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 Re: Lessons in the Summer
Author: Katrina 
Date:   2010-06-08 02:24

Alex, I'm not saying the original poster needs to think this way. It's merely a way to convince the parents of the use of the lessons particularly since they don't seem to understand the need to play and improve! :)

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 Re: Lessons in the Summer
Author: kimber 
Date:   2010-06-08 12:02

If your parents are athletic minded, try comparing it to sports. The lessons are the underlying weight training (especially important in the off season) while the rehearsals and concerts are the tream drills/scrimmages and games.

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 Re: Lessons in the Summer
Author: weberfan 
Date:   2010-06-08 22:19



Anna,

Any chance you can compromise? Take lessons every OTHER week and try to do what Ken Shaw suggested....more ensemble playing and torrid Baermann III practice? Might that be easier to afford, regardless of who pays?

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 Re: Lessons in the Summer
Author: clarinetfreak 
Date:   2010-06-08 22:48

try getting some students to teach yourself.

Good Times!

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 Re: Lessons in the Summer
Author: Curinfinwe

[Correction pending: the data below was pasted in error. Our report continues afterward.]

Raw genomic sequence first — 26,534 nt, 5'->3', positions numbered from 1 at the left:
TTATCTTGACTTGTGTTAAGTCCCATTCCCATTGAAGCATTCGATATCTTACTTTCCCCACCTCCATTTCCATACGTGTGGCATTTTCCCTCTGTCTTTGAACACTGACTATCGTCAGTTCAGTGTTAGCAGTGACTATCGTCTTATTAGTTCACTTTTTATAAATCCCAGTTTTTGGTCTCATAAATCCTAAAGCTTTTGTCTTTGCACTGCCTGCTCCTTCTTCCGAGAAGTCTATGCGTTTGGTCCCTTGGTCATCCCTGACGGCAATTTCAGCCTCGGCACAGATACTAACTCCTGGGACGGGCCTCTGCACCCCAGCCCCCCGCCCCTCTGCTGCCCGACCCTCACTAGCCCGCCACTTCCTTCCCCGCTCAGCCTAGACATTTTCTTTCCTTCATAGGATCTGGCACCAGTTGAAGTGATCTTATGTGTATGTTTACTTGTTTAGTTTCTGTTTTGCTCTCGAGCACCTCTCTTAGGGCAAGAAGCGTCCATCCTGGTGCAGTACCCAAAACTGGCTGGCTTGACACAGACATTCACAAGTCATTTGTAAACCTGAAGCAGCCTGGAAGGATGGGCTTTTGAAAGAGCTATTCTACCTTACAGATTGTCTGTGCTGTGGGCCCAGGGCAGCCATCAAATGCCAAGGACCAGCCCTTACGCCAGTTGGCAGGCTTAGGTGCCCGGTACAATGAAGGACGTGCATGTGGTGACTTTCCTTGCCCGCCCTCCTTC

Date:   2010-06-09 01:11

Weberfan,
That's exactly what I'm thinking right now! I've got me and two flautists together to play trios, and of course I have Baermann to keep me quite busy. Lessons every other week will help keep me focused, but be more affordable.

Thanks for all the advice, everyone!
I can honestly say that I am a better musician from reading this BBoard and all the posts here. All the questions I've ever had, and I've learned so much. Thanks.
Anna

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 Re: Lessons in the Summer
Author: pewd 
Date:   2010-06-09 15:06

>Am I completely wrong here?

absolutely not. your initial post is dead on.


one of the most important lessons i have to teach younger students is convincing them, and their parents, that learning to be a musician is a full time job. we don't just practice when school is in session. its a 365 day a year job.